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Capturing atomic-scale stress

A sequence of X-ray diffraction images, 10 trillionths of a second apart, shows how a shock impacts the crystal structure, or lattice, of copper. Video courtesy SLAC/D. Milathianaki, S. Boutet.

Scientists used the powerful X-ray laser at the US Department of Energy's SLAC National Accelerator Laboratory in Menlo Park, California, US, to create images detailing trillionths-of-a-second changes in the arrangement of copper atoms following an extreme shock. These molecular dynamics simulations play an important role in the design of stronger, more durable materials – such as shielding for satellites to withstand pelting by high-speed space debris – but they have previously been hard to test in the lab because of the tiny sample sizes and short timescales involved.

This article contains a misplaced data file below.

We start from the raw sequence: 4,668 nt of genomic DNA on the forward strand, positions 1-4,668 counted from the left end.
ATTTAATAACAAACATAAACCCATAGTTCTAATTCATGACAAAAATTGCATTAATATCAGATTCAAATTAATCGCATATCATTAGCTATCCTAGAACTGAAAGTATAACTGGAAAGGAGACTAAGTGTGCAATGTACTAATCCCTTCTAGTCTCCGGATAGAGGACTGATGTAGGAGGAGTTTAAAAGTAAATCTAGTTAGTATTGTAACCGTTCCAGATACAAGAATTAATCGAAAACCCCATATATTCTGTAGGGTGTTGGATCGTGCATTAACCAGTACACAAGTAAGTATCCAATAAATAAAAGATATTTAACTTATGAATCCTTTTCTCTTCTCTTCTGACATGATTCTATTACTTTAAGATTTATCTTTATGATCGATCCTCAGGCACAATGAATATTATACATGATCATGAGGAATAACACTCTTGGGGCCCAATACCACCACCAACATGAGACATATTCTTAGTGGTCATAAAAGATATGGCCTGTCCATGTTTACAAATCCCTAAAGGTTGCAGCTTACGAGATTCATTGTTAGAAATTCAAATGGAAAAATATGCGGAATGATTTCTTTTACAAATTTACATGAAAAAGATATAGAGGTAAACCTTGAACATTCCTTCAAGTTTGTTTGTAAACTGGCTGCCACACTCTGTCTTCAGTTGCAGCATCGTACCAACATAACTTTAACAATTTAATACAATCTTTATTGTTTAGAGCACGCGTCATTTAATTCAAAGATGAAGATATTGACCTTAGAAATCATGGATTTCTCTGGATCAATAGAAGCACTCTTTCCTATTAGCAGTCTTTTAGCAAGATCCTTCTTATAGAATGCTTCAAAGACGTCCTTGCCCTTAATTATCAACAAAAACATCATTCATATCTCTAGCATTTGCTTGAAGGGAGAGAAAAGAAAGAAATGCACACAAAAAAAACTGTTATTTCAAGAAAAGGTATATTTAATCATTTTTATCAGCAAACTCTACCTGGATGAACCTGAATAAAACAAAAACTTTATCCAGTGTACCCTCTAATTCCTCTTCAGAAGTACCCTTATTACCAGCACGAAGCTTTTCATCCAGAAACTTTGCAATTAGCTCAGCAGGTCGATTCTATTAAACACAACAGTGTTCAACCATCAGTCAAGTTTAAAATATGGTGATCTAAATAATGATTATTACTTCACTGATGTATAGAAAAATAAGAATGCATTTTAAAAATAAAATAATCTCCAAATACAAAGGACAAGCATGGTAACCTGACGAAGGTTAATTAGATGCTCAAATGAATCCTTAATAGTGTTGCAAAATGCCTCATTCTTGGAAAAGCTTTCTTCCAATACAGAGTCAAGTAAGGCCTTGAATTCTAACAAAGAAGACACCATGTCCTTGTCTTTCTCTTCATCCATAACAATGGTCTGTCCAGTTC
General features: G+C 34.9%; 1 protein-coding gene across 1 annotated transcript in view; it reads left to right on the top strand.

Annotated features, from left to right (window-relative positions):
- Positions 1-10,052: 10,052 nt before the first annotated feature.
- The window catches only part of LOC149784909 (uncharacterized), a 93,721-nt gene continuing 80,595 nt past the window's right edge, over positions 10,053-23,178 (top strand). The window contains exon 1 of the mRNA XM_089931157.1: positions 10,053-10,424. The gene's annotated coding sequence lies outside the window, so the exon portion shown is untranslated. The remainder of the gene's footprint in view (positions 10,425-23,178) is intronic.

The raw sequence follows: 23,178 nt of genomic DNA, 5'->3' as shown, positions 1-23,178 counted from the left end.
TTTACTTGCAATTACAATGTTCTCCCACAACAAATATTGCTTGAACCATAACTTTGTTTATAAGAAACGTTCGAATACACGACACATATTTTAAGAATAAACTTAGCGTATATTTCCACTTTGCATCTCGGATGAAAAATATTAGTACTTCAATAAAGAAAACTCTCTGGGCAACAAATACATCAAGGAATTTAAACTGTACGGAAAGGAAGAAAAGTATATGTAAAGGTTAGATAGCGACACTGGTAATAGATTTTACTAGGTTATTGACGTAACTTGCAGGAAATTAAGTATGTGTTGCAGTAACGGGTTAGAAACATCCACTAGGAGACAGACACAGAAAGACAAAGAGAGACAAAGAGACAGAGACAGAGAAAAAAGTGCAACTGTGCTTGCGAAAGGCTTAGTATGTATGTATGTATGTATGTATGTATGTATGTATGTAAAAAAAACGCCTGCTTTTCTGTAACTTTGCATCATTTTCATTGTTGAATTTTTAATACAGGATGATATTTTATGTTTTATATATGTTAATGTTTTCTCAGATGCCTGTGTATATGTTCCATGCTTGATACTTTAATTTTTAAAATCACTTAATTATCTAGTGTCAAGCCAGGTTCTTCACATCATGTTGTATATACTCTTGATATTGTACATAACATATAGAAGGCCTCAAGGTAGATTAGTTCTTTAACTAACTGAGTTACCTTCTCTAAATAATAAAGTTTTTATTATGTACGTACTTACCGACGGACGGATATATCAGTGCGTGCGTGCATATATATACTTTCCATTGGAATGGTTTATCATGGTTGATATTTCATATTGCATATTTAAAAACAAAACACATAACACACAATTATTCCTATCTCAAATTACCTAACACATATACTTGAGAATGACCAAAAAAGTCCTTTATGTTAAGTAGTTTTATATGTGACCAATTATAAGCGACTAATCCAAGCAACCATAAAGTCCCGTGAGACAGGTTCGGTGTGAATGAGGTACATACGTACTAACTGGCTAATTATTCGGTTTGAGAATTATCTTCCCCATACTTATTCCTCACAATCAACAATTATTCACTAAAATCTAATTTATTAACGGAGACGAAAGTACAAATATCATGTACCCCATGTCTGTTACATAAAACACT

SLAC scientists at the Linac Coherent Light Source (LCLS) led the experiment. Published October 11 in Science, the research pinpointed the precise breaking point at which extreme pressures began to permanently deform the structure – meaning the copper was no longer able to bounce back to its original shape. Such experiments provide a direct test of complex computer simulations that model the behavior of many millions of atoms within tiny material samples.


- Amber Harmon

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